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NIE Supplier Of The Month

Mark LeDoux, founder of NAI and CarnoSyn Beta-Alanine

Natural Alternatives International, Inc. (NAI) is a leading formulator, manufacturer and marketer of nutritional supplements and provides strategic partnering services to its customers.

Mark LeDoux founded NAI in 1980. With more than 45 years of experience since joining the nutritional supplements industry in 1975, LeDoux is considered a highly regarded leader and spokesperson for our industry, making him one of the longest serving active executives in the nutritional supplements industry. As chairman of the Board of Directors of the Natural Products Association (NPA), where he has been a member since 1980, LeDoux represents NAI’s ongoing commitment to industry and government affairs, adherence to a strong code of ethics, and continuing support in the legislative, regulatory and public affairs arenas.

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NIE: Please discuss NAI’s certifications and why they are important.

LeDoux: NAI’s reputation speaks for itself. We have been in business for 40 years, and we are the only publicly traded corporation which provides all of its financial and operating information quarterly under review by audit and the oversight of the SEC. With products produced in our state-of-the-art facilities in California or in Switzerland, we service the needs of customers serving over 40 countries worldwide.

We are the only company to have certification by the Australian Therapeutic Goods Administration for 19 consecutive years, and we have Swissmedic certifications of our Swiss facilities. Likewise, we are an organic processor in the USA, and have been involved in leading the charge for better transparency in regulations and testing for four decades.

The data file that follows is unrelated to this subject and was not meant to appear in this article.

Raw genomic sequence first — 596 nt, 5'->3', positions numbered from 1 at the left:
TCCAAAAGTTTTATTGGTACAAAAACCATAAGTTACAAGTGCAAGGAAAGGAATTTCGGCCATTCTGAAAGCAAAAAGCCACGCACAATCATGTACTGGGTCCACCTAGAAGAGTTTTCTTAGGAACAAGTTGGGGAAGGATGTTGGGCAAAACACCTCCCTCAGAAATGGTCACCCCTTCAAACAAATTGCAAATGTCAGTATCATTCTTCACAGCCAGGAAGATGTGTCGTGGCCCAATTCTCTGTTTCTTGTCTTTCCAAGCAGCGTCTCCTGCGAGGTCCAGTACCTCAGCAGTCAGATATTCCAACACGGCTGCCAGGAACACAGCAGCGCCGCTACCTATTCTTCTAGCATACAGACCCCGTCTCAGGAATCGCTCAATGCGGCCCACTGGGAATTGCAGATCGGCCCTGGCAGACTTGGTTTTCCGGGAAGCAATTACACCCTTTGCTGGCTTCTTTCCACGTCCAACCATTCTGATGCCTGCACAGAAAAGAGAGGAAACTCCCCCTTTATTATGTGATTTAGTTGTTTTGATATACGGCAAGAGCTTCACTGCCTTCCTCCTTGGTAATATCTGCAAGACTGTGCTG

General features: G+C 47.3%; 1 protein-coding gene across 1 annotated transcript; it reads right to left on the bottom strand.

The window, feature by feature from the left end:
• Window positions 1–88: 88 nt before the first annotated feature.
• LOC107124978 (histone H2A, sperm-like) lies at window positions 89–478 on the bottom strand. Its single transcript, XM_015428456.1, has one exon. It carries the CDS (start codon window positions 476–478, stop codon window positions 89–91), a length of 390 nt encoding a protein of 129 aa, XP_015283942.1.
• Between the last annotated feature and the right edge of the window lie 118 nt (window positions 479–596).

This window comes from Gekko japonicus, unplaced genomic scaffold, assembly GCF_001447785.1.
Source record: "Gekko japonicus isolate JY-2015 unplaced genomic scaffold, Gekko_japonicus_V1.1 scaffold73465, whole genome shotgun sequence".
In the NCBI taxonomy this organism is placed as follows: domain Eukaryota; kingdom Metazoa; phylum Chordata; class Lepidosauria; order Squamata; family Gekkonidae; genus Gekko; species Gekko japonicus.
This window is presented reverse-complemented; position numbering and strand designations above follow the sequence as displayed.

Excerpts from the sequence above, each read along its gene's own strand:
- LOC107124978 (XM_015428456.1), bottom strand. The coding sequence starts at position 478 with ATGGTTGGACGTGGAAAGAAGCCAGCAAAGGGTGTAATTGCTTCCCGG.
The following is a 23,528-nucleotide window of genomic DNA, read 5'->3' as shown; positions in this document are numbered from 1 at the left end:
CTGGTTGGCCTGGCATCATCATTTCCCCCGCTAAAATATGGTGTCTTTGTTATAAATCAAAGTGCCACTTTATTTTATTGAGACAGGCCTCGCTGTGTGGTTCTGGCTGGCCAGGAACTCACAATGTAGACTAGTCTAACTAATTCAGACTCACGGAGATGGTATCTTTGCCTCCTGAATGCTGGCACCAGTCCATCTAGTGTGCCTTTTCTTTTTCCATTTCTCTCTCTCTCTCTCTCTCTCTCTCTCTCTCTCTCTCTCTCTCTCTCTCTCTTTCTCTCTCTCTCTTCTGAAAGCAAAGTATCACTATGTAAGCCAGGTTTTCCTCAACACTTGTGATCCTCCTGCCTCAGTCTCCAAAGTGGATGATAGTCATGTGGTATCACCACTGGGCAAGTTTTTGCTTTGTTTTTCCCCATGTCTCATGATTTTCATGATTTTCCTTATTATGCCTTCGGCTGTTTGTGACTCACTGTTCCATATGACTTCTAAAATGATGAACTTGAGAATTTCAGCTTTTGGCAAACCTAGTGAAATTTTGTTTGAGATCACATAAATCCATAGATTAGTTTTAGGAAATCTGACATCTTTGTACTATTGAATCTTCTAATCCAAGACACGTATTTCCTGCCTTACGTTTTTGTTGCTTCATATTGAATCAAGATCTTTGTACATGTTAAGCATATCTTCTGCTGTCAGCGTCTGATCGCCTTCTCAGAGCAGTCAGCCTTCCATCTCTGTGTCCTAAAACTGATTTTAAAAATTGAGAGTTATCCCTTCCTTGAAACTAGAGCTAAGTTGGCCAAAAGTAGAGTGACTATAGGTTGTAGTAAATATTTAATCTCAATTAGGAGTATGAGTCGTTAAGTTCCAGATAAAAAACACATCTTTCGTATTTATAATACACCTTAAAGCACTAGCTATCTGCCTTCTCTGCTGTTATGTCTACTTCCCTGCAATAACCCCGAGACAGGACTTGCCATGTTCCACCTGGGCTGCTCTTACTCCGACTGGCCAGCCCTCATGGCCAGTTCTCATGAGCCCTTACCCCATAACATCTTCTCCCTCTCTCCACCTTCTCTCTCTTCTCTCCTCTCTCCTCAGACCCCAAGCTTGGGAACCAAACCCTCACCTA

NAI has a philosophy that there are no secrets when it comes to the safety of consumers and products they consume. Therefore, under contract and appropriate confidentiality and quality agreements we share everything with our client partners. Surprises should be positive, not negative experiences.

A group of industry leaders is currently working together under the Supplement Safety Compliance Initiative (SSCI), which is a retailer-driven initiative, seeking to establish benchmarks for inspections of manufacturing facilities and processes.

Too often in the past, companies have run afoul of FDA (U.S. Food and Drug Administration) warning letters shortly after having been given a passing bill of health by an independent GMP (good manufacturing practice)-certifying body that is a private corporation. At SSCI we are actively working on finalizing our benchmarking protocols and asking all certifying bodies to submit their programs for evaluation. After that is completed, the Board of Directors of SSCI will be opening a dialogue with FDA regarding interfacing with the agency to help reduce obvious concerns by the agency findings, and to reduce “audit tourism” of multiple facilities. This will strengthen the value of these third-party certifications and open up the opportunity to extend the process further downstream (or upstream) to the raw material providers.